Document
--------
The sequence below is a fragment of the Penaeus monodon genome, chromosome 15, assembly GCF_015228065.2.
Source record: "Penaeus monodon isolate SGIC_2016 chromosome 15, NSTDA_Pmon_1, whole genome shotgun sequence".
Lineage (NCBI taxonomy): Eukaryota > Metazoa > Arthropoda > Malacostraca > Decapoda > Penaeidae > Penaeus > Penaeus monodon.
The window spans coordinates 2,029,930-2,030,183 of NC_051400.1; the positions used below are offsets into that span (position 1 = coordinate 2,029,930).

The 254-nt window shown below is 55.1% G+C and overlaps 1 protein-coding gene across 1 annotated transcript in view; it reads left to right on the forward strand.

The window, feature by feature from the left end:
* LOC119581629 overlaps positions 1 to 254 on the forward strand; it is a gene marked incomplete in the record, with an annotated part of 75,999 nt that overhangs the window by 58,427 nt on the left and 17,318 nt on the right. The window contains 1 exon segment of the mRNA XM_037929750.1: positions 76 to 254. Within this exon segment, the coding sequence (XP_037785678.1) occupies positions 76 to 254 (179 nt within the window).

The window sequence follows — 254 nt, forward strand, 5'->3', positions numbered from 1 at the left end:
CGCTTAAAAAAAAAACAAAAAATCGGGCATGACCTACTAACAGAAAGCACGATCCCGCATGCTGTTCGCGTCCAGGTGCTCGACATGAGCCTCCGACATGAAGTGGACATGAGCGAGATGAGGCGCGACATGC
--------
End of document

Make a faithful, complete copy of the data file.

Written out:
The sequence below is a fragment of the Penaeus monodon genome, chromosome 15, assembly GCF_015228065.2.
Source record: "Penaeus monodon isolate SGIC_2016 chromosome 15, NSTDA_Pmon_1, whole genome shotgun sequence".
Lineage (NCBI taxonomy): Eukaryota > Metazoa > Arthropoda > Malacostraca > Decapoda > Penaeidae > Penaeus > Penaeus monodon.
The window spans coordinates 2,029,930-2,030,183 of NC_051400.1; the positions used below are offsets into that span (position 1 = coordinate 2,029,930).

The 254-nt window shown below is 55.1% G+C and overlaps 1 protein-coding gene across 1 annotated transcript in view; it reads left to right on the forward strand.

The window, feature by feature from the left end:
* LOC119581629 overlaps positions 1 to 254 on the forward strand; it is a gene marked incomplete in the record, with an annotated part of 75,999 nt that overhangs the window by 58,427 nt on the left and 17,318 nt on the right. The window contains 1 exon segment of the mRNA XM_037929750.1: positions 76 to 254. Within this exon segment, the coding sequence (XP_037785678.1) occupies positions 76 to 254 (179 nt within the window).

The window sequence follows — 254 nt, forward strand, 5'->3', positions numbered from 1 at the left end:
CGCTTAAAAAAAAAACAAAAAATCGGGCATGACCTACTAACAGAAAGCACGATCCCGCATGCTGTTCGCGTCCAGGTGCTCGACATGAGCCTCCGACATGAAGTGGACATGAGCGAGATGAGGCGCGACATGC